Le Passé
The Past

With Le Passé, his sixth film, Iranian writer/director Asghar Farhadi (The Beautiful City, Fireworks Wednesday, About Elly) continues his streak as one of my favorite contemporary filmmakers. While the movie lacks the sociological complexity and intrigue of Farhadi’s 2011 Oscar winner A Separation, this family drama delves as insightfully into the emotional core of its characters as any of his previous work. Farhadi weaves his usual tapestry of complicated relationship dynamics, but this time he sets his film outside of Iran. Bérénice Bejo (The Artist) plays Marie Brisson, a Parisian mother of two who’s separated from her husband Ahmad and living with her new lover, Samir, and his young son.  Ahmad returns from Iran to finalize his divorce from Marie so she can marry Samir, but when he arrives, he’s unexpectedly drawn back into the parental role he left behind. All of the characters are sympathetic, decent people, but the poisonous behaviors and terrible secrets that destroy so many couples and families threaten to tear them apart too. Over the course of the picture, we slowly untangle and explore the knotty connections between the members of this unusual family. While the film never feels contrived or overly melodramatic, each new revelation contains explosive potential. Farhadi’s camera never draws attention to itself, which allows the intimate performances of his actors, adults and kids alike, to resonate with truth and vitality. As in many of his movies, the characters lack essential information for understanding the predicaments in which they find themselves. In Le Passé, they eventually receive answers to their questions, but the knowledge itself doesn’t solve their problems. Farhadi’s insightful observation seems to be that even if we understand our past, it’s our choices in the present that define us.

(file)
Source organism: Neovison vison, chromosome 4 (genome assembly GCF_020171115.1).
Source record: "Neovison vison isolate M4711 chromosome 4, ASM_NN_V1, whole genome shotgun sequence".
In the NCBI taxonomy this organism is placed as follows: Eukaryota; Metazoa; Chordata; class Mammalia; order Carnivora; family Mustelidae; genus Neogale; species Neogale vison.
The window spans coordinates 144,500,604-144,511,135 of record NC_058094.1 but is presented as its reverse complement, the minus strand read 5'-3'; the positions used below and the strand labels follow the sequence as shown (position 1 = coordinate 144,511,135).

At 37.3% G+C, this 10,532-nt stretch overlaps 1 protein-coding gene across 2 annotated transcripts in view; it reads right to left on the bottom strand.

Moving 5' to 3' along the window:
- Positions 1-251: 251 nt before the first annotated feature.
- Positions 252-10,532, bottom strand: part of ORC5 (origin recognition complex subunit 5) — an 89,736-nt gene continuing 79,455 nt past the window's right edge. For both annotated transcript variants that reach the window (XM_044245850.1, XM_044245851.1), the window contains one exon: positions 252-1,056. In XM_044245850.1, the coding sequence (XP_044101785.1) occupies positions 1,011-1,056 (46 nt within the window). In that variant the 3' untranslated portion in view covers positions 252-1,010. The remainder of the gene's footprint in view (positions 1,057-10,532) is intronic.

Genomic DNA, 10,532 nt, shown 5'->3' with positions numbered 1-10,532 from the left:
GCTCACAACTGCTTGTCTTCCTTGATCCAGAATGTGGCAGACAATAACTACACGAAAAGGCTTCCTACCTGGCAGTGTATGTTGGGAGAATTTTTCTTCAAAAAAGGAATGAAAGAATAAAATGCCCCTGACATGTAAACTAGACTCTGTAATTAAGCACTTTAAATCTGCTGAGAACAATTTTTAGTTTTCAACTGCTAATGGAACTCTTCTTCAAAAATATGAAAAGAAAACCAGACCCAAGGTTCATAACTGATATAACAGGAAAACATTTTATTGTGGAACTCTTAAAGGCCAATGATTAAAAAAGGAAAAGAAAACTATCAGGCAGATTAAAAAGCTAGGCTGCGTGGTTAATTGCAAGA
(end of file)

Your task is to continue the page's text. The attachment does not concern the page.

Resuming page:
Directed by Asghar Farhadi
Produced by Alexandre Mallet-Guy

Written by Asghar Farhadi

With: Bérénice Bejo, Tahar Rahim, Ali Mosaffa, Pauline Burlet, Elyes Aguis, Jeanne Jestin, Sabrina Ouazani, and Babak Karimi

Cinematography: Mahmoud Kalari
Editing: Juliette Welfling
Music: Evgueni Galperine and Youli Galperine

Runtime: 130 min
Release Date: 17 May 2013
Aspect Ratio: 1.85 : 1